Raw sequences were processed to remove chimeric and contaminant sequences, screened for contaminants by BLAST searches (using blastn) to identify sequences with likely matches to non-target species (primarily Wolbachia and Mycoplasma), and assembled using ALLPATHS-LG (version r48559) (Gnerre et al., 2011). Additional assembly processing using PILON (version 1.13) (Walker et al., 2014) was applied to reduce base-call errors and gaps in coverage. On average, across all seven genomes, PILON reduced coverage gaps by 3.1% or 3.9 Mb. GAEMR (http://www.broadinstitute.org/software/gaemr/) software produced summary statistics of the final assembled genomes. Once assembled, repeat regions in the Aphaenogaster genomes were detected and masked using Repeatmasker (version 4.0.5 Institute for Systems Biology). Genome completeness was assessed for all ant genome assemblies using BUSCO version 3.0.2 (Waterhouse et al., 2018) with the Hymenoptera BUSCO lineage (ODB9 from February 13, 2017) with the honey bee starting genome and HMMER version 3.1b1, BLAST+ version 2.2.31 and AUGUSTUS version 3.0.3 dependencies. For each genome we ran BUSCO on the final contaminant removed, repeat-masked Aphaenogaster assemblies and the most recent published assembly for the NCBI published genomes.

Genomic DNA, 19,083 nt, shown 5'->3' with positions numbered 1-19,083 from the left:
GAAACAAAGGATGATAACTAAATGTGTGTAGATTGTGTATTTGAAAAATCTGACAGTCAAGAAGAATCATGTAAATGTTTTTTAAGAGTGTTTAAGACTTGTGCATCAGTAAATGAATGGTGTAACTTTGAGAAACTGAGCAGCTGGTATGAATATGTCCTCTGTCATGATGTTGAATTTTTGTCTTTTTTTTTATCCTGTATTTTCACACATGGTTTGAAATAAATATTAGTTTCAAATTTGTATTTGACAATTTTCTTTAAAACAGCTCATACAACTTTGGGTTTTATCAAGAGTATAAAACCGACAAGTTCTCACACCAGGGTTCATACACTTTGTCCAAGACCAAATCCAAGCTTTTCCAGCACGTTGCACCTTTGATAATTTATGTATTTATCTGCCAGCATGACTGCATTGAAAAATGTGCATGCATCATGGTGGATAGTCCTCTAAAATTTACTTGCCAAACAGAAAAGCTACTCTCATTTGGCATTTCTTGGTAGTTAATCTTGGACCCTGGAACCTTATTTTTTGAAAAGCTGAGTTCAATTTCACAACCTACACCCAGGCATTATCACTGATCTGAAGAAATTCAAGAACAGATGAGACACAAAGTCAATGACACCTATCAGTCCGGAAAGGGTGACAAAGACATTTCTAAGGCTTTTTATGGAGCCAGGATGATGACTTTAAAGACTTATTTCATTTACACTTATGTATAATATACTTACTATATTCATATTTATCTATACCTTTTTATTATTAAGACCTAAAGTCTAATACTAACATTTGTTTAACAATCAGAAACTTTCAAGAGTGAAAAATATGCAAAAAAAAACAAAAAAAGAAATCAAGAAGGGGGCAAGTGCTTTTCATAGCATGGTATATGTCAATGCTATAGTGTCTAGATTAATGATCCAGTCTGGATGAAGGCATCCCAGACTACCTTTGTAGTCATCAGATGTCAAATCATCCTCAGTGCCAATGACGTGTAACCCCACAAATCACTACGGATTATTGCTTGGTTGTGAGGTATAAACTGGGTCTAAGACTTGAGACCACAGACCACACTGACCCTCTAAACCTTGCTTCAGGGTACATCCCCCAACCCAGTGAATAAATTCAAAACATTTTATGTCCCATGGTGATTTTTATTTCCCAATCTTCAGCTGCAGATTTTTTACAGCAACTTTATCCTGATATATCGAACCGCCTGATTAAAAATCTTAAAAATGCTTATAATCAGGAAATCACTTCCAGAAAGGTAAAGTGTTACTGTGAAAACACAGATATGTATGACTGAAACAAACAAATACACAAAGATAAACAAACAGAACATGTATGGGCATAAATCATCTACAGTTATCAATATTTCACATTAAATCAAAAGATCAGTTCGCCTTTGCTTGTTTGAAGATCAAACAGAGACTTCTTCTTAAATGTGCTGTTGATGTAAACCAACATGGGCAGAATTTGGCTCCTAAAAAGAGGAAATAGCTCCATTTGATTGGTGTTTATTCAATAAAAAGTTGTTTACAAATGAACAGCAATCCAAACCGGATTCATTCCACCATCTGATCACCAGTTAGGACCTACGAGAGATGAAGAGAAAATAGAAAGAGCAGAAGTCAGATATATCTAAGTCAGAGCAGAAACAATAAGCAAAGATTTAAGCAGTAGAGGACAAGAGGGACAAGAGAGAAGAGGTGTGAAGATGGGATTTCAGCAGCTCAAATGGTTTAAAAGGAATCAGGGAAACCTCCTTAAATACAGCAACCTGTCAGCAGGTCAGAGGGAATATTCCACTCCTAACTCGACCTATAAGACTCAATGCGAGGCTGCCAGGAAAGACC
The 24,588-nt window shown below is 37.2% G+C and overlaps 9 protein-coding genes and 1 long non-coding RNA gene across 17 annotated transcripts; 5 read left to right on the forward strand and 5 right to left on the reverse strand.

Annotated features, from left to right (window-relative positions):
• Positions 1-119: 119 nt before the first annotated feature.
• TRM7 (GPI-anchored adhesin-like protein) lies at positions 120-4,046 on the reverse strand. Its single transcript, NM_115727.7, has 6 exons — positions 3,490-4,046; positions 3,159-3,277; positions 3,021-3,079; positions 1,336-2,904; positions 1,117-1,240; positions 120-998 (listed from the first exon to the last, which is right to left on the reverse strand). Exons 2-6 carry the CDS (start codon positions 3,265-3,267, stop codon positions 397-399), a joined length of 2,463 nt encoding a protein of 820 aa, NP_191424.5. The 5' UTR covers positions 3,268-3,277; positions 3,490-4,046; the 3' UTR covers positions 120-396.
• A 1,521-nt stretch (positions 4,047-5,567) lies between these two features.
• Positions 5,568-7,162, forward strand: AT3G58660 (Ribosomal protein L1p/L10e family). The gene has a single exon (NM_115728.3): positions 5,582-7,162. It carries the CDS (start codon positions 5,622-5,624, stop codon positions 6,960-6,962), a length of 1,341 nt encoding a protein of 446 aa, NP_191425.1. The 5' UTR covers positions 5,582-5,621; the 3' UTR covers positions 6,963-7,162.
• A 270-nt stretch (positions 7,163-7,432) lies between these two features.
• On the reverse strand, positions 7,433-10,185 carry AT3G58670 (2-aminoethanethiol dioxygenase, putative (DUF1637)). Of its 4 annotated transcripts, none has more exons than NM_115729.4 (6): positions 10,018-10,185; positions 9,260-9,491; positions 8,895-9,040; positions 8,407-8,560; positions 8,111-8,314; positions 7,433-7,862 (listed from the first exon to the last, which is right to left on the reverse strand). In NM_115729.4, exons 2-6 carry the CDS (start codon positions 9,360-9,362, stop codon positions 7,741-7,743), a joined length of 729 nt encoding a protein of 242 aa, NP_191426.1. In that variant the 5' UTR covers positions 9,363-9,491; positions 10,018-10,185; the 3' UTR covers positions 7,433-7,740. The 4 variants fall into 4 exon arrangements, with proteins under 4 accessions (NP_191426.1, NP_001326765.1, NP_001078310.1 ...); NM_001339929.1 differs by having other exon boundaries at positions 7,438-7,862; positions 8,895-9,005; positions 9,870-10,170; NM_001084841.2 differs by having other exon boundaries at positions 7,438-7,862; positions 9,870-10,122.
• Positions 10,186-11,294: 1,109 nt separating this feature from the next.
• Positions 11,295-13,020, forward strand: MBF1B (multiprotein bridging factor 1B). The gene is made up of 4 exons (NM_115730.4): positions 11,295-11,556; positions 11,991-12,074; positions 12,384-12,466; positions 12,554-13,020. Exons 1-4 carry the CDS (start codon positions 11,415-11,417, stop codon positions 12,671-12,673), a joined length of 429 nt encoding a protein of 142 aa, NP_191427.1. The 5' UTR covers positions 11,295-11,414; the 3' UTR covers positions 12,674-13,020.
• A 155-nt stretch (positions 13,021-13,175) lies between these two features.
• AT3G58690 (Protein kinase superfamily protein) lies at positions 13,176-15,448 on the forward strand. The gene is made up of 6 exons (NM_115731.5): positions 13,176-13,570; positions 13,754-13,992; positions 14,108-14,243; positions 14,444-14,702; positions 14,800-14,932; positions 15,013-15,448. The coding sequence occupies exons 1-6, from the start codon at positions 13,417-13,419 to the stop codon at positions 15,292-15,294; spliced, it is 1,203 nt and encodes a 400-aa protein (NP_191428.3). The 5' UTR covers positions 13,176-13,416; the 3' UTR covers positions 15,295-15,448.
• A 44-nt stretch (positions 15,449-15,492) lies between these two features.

Analysis of genomes along climate gradients